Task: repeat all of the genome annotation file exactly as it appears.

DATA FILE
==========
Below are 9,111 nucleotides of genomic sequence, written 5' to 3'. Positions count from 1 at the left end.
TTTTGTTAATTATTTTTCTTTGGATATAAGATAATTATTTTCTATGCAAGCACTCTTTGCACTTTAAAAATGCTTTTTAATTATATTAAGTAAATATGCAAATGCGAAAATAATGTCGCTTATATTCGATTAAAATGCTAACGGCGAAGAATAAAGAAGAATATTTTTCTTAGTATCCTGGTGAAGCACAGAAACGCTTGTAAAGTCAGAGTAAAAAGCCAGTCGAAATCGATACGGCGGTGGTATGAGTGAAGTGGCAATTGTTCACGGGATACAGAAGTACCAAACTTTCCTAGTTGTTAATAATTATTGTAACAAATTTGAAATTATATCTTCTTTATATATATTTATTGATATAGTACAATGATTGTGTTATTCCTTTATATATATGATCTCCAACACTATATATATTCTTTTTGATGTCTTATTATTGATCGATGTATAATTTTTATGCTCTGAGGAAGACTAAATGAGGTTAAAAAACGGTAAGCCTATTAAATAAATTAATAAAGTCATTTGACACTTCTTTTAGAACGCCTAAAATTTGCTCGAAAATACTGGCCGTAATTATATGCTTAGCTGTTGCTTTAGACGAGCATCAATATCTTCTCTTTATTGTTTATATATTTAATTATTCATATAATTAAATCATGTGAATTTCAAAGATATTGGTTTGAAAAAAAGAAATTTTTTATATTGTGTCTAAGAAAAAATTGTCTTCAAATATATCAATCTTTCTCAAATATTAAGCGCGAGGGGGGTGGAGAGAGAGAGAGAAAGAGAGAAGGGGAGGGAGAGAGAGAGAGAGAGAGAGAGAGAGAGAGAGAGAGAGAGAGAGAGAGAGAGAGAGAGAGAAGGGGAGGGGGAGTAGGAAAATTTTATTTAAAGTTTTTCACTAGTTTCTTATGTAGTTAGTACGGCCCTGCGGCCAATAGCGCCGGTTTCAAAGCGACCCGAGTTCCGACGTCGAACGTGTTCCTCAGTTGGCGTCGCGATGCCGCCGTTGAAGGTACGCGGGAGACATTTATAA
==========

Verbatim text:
Below are 9,111 nucleotides of genomic sequence, written 5' to 3'. Positions count from 1 at the left end.
TTTTGTTAATTATTTTTCTTTGGATATAAGATAATTATTTTCTATGCAAGCACTCTTTGCACTTTAAAAATGCTTTTTAATTATATTAAGTAAATATGCAAATGCGAAAATAATGTCGCTTATATTCGATTAAAATGCTAACGGCGAAGAATAAAGAAGAATATTTTTCTTAGTATCCTGGTGAAGCACAGAAACGCTTGTAAAGTCAGAGTAAAAAGCCAGTCGAAATCGATACGGCGGTGGTATGAGTGAAGTGGCAATTGTTCACGGGATACAGAAGTACCAAACTTTCCTAGTTGTTAATAATTATTGTAACAAATTTGAAATTATATCTTCTTTATATATATTTATTGATATAGTACAATGATTGTGTTATTCCTTTATATATATGATCTCCAACACTATATATATTCTTTTTGATGTCTTATTATTGATCGATGTATAATTTTTATGCTCTGAGGAAGACTAAATGAGGTTAAAAAACGGTAAGCCTATTAAATAAATTAATAAAGTCATTTGACACTTCTTTTAGAACGCCTAAAATTTGCTCGAAAATACTGGCCGTAATTATATGCTTAGCTGTTGCTTTAGACGAGCATCAATATCTTCTCTTTATTGTTTATATATTTAATTATTCATATAATTAAATCATGTGAATTTCAAAGATATTGGTTTGAAAAAAAGAAATTTTTTATATTGTGTCTAAGAAAAAATTGTCTTCAAATATATCAATCTTTCTCAAATATTAAGCGCGAGGGGGGTGGAGAGAGAGAGAGAAAGAGAGAAGGGGAGGGAGAGAGAGAGAGAGAGAGAGAGAGAGAGAGAGAGAGAGAGAGAGAGAGAGAGAGAGAGAGAAGGGGAGGGGGAGTAGGAAAATTTTATTTAAAGTTTTTCACTAGTTTCTTATGTAGTTAGTACGGCCCTGCGGCCAATAGCGCCGGTTTCAAAGCGACCCGAGTTCCGACGTCGAACGTGTTCCTCAGTTGGCGTCGCGATGCCGCCGTTGAAGGTACGCGGGAGACATTTATAA